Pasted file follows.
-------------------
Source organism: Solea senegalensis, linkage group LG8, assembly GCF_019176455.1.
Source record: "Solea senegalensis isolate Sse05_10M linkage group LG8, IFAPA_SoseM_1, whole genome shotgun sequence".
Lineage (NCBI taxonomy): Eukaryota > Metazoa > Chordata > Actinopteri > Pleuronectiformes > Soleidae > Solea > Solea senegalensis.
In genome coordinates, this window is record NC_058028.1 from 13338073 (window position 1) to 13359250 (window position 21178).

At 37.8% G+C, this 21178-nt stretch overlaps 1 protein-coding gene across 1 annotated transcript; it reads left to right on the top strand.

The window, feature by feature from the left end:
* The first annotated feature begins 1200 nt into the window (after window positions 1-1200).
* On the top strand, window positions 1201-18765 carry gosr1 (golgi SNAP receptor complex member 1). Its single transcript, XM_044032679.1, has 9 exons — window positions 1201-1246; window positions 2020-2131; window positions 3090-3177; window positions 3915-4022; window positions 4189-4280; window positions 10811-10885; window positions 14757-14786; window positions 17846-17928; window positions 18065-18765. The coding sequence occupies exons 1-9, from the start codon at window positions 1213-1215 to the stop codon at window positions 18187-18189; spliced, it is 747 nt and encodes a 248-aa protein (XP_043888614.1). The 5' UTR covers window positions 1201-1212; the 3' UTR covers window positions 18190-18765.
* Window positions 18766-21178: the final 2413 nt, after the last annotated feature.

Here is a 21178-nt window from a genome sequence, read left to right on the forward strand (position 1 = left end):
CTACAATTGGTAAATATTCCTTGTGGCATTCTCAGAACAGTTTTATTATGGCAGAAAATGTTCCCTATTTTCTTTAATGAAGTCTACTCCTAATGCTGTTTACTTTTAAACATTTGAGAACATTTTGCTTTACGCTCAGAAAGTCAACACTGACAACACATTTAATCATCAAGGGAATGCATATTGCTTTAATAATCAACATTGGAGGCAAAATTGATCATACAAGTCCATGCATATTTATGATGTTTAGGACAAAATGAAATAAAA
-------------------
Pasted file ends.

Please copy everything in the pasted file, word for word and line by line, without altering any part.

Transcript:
Source organism: Solea senegalensis, linkage group LG8, assembly GCF_019176455.1.
Source record: "Solea senegalensis isolate Sse05_10M linkage group LG8, IFAPA_SoseM_1, whole genome shotgun sequence".
Lineage (NCBI taxonomy): Eukaryota > Metazoa > Chordata > Actinopteri > Pleuronectiformes > Soleidae > Solea > Solea senegalensis.
In genome coordinates, this window is record NC_058028.1 from 13338073 (window position 1) to 13359250 (window position 21178).

At 37.8% G+C, this 21178-nt stretch overlaps 1 protein-coding gene across 1 annotated transcript; it reads left to right on the top strand.

The window, feature by feature from the left end:
* The first annotated feature begins 1200 nt into the window (after window positions 1-1200).
* On the top strand, window positions 1201-18765 carry gosr1 (golgi SNAP receptor complex member 1). Its single transcript, XM_044032679.1, has 9 exons — window positions 1201-1246; window positions 2020-2131; window positions 3090-3177; window positions 3915-4022; window positions 4189-4280; window positions 10811-10885; window positions 14757-14786; window positions 17846-17928; window positions 18065-18765. The coding sequence occupies exons 1-9, from the start codon at window positions 1213-1215 to the stop codon at window positions 18187-18189; spliced, it is 747 nt and encodes a 248-aa protein (XP_043888614.1). The 5' UTR covers window positions 1201-1212; the 3' UTR covers window positions 18190-18765.
* Window positions 18766-21178: the final 2413 nt, after the last annotated feature.

Here is a 21178-nt window from a genome sequence, read left to right on the forward strand (position 1 = left end):
CTACAATTGGTAAATATTCCTTGTGGCATTCTCAGAACAGTTTTATTATGGCAGAAAATGTTCCCTATTTTCTTTAATGAAGTCTACTCCTAATGCTGTTTACTTTTAAACATTTGAGAACATTTTGCTTTACGCTCAGAAAGTCAACACTGACAACACATTTAATCATCAAGGGAATGCATATTGCTTTAATAATCAACATTGGAGGCAAAATTGATCATACAAGTCCATGCATATTTATGATGTTTAGGACAAAATGAAATAAAA